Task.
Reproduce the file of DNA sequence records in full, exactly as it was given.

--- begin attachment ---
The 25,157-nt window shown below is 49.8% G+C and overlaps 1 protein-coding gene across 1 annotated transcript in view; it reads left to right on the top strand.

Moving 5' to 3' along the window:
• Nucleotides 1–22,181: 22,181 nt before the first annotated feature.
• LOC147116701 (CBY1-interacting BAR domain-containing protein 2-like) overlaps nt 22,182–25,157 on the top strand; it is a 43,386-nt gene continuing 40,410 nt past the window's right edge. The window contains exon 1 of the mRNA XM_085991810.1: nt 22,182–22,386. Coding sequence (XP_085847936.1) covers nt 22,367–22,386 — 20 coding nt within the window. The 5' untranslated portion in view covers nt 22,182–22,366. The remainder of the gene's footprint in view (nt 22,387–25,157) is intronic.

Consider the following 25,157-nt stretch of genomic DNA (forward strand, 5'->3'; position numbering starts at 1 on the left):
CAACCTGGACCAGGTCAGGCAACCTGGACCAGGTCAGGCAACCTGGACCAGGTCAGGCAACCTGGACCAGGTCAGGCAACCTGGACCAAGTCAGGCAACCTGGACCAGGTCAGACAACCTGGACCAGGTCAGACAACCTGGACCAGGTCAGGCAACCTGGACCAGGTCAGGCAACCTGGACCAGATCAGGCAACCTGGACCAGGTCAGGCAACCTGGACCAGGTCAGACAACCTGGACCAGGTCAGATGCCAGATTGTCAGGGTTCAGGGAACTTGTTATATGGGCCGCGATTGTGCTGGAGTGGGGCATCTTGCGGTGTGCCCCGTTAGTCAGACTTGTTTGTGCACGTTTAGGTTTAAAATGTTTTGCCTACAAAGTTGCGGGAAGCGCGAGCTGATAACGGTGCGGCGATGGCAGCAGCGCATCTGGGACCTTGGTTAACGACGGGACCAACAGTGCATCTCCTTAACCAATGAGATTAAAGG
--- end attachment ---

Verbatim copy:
The 25,157-nt window shown below is 49.8% G+C and overlaps 1 protein-coding gene across 1 annotated transcript in view; it reads left to right on the top strand.

Moving 5' to 3' along the window:
• Nucleotides 1–22,181: 22,181 nt before the first annotated feature.
• LOC147116701 (CBY1-interacting BAR domain-containing protein 2-like) overlaps nt 22,182–25,157 on the top strand; it is a 43,386-nt gene continuing 40,410 nt past the window's right edge. The window contains exon 1 of the mRNA XM_085991810.1: nt 22,182–22,386. Coding sequence (XP_085847936.1) covers nt 22,367–22,386 — 20 coding nt within the window. The 5' untranslated portion in view covers nt 22,182–22,366. The remainder of the gene's footprint in view (nt 22,387–25,157) is intronic.

Consider the following 25,157-nt stretch of genomic DNA (forward strand, 5'->3'; position numbering starts at 1 on the left):
CAACCTGGACCAGGTCAGGCAACCTGGACCAGGTCAGGCAACCTGGACCAGGTCAGGCAACCTGGACCAGGTCAGGCAACCTGGACCAAGTCAGGCAACCTGGACCAGGTCAGACAACCTGGACCAGGTCAGACAACCTGGACCAGGTCAGGCAACCTGGACCAGGTCAGGCAACCTGGACCAGATCAGGCAACCTGGACCAGGTCAGGCAACCTGGACCAGGTCAGACAACCTGGACCAGGTCAGATGCCAGATTGTCAGGGTTCAGGGAACTTGTTATATGGGCCGCGATTGTGCTGGAGTGGGGCATCTTGCGGTGTGCCCCGTTAGTCAGACTTGTTTGTGCACGTTTAGGTTTAAAATGTTTTGCCTACAAAGTTGCGGGAAGCGCGAGCTGATAACGGTGCGGCGATGGCAGCAGCGCATCTGGGACCTTGGTTAACGACGGGACCAACAGTGCATCTCCTTAACCAATGAGATTAAAGG